I guess I got very lucky, because my DP [Tobias Datum] and I basically prepped by having philosophical discussions about life. And we had access to this house, so Toby and I went up there a few weeks before. We didn’t have a lot of prep with anything in this movie but Toby and I did in that we got to go up and live in that house together for a week before anyone came. So we would just walk through and look at what was there and figure out how to work with the production designer, but also just get a feel for the house.

We didn’t really, as far as composition and stuff like that, we really didn’t set shots until everyone was in the room and the lights were in the room and all that. Because that’s where you know where you want to put the camera and all that. So he played with me very loosely, and as far as colour and vibrancy and that sort of really rich but sinister look, yeah, we planned that. Not on the basis of any other movies we loved, but sort of a more painterly thing. Just taking this classical format, the formality of a vampire movie and just pulling focus on weird things and giving exaggerated proportions to certain parts of the classic form.

It’s great how it becomes more lush as he transforms.

We definitely tried to make it confusing and weird until she stops withholding, and then it became more clear and the tone changes, and we definitely had a lot of fun thinking and planning that kind of stuff out.

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Joséphine De La Baume, Roxane Mesquida and Milo Ventimiglia in Kiss Of The Damned

Did you have a cast in mind when you were writing it? Roxane Mesquida is just a perfect fit.

Yeah, I had Roxane in mind! Roxane I had known, my cousin was friends with Roxanne, and we had both fans of her in the [Catherine] Breillat movies, I was like “Who is this woman?” There’s nobody like Roxane. She’s so intelligent and demonic and sweet, and so curious and so hardcore, she’s very gonzo as a woman and an actress, and I think you can see that by looking at her face. I just thought, “Obviously this would be a very good part for Roxane!” So fortunately she wanted to do it. Joséphine [De La Baume] was sort of unknown to me. My producer Jen said you should look at this girl, and I looked at her, and physically I was like, it doesn’t get more perfect than this, hopefully we get along and she wants to do it and she can act. We got together in Paris and just rehearsed some scenes and the producers liked what they saw and she was hired, and I think she’s great too.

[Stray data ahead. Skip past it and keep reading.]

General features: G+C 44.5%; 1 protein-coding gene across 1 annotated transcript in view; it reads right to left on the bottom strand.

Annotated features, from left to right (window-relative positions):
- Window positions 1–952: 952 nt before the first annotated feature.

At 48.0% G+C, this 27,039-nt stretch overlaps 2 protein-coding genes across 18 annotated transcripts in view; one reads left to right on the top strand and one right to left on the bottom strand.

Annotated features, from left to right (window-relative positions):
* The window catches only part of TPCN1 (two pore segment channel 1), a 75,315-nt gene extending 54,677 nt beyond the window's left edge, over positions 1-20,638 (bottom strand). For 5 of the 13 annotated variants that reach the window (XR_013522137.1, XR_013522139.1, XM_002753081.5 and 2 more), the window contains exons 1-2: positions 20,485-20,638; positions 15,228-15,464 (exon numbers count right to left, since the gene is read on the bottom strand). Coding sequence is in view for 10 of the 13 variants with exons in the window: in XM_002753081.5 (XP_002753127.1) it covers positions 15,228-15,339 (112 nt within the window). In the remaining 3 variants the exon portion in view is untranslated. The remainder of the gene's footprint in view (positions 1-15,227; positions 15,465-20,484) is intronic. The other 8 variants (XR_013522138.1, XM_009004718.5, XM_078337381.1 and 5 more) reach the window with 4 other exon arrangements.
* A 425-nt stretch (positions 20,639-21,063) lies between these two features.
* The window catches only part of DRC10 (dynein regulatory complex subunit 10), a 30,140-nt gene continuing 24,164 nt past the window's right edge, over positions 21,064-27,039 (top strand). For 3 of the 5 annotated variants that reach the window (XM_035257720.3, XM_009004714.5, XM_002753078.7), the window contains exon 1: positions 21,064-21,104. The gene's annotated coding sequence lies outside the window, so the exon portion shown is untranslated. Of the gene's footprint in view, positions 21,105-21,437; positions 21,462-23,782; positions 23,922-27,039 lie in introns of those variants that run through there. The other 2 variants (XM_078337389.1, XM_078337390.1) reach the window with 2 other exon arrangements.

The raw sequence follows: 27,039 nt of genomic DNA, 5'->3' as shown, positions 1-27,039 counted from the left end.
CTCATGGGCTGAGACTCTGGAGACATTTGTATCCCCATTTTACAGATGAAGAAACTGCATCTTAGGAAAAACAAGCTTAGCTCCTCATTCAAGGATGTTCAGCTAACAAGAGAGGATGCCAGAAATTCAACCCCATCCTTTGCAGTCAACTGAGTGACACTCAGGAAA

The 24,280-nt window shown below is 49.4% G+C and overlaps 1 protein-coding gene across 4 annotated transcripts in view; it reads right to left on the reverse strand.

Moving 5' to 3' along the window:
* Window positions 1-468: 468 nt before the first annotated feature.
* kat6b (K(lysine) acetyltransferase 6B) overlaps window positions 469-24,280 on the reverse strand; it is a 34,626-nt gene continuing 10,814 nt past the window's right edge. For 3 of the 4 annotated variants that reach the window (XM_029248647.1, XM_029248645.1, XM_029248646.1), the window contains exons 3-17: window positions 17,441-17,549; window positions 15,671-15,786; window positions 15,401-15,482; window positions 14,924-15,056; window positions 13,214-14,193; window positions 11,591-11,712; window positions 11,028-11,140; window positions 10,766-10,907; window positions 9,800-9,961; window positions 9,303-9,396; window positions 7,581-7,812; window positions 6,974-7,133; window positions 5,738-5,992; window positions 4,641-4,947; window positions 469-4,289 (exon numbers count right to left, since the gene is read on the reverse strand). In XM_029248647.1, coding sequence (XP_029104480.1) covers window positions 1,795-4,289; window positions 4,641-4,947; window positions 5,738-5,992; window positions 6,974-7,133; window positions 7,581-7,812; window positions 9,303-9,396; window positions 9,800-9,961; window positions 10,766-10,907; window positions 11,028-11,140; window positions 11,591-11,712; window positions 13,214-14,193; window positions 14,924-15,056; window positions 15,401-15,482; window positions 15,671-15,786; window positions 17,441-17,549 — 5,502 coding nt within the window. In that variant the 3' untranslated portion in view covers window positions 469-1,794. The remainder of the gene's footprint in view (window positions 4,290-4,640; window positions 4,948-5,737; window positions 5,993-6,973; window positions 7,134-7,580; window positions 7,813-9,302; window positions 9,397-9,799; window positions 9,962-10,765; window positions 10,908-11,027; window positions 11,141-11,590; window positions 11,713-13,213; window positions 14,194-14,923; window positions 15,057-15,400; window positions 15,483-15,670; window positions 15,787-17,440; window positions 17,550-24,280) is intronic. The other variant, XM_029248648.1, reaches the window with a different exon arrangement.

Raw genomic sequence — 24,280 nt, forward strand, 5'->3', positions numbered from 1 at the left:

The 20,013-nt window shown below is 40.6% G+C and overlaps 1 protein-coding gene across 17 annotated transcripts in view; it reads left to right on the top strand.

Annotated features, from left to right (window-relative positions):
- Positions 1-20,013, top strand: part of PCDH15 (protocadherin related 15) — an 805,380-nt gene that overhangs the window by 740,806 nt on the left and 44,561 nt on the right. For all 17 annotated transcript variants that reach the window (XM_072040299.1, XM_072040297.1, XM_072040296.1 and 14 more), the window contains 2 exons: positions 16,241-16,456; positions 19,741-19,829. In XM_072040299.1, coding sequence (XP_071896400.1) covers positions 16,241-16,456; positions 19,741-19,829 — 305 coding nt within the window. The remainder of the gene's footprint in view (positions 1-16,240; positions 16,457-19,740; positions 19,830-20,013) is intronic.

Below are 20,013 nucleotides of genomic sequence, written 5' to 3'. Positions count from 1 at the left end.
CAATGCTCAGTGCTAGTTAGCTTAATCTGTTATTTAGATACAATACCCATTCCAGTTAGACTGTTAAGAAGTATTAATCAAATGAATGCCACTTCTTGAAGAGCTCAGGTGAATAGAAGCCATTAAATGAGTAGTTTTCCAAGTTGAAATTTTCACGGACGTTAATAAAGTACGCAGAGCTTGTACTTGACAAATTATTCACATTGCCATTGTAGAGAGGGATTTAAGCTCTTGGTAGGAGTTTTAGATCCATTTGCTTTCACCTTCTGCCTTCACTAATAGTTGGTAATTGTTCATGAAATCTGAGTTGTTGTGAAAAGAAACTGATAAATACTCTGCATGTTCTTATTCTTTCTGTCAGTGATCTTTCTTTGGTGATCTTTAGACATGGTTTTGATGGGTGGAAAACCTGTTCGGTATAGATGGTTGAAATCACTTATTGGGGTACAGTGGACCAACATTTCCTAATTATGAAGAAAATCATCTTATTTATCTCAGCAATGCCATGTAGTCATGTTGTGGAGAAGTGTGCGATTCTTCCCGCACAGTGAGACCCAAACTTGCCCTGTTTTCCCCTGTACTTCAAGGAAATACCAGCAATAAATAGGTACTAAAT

Milo, I think, is amazing. He walks in with all these French girls and he’s very organised and very professional and he sort of came into an unprofessional environment! [laughs] I mean, in that we were, all of us, so much less experienced at work than Milo, we were all into different types of movies than Milo, and he’s like very… it was sort of like he was Paolo in that he submerged himself into this world of crazy women and was just as macho and just as cool and just as gracious as a person as his character was in the movie. And Anna Mouglalis that was like…I worship her completely, she’s remained a really good friend of mine and I think that she’s one of the most fascinating creatures, a great actress, the most beautiful woman. I’m completely in love with her.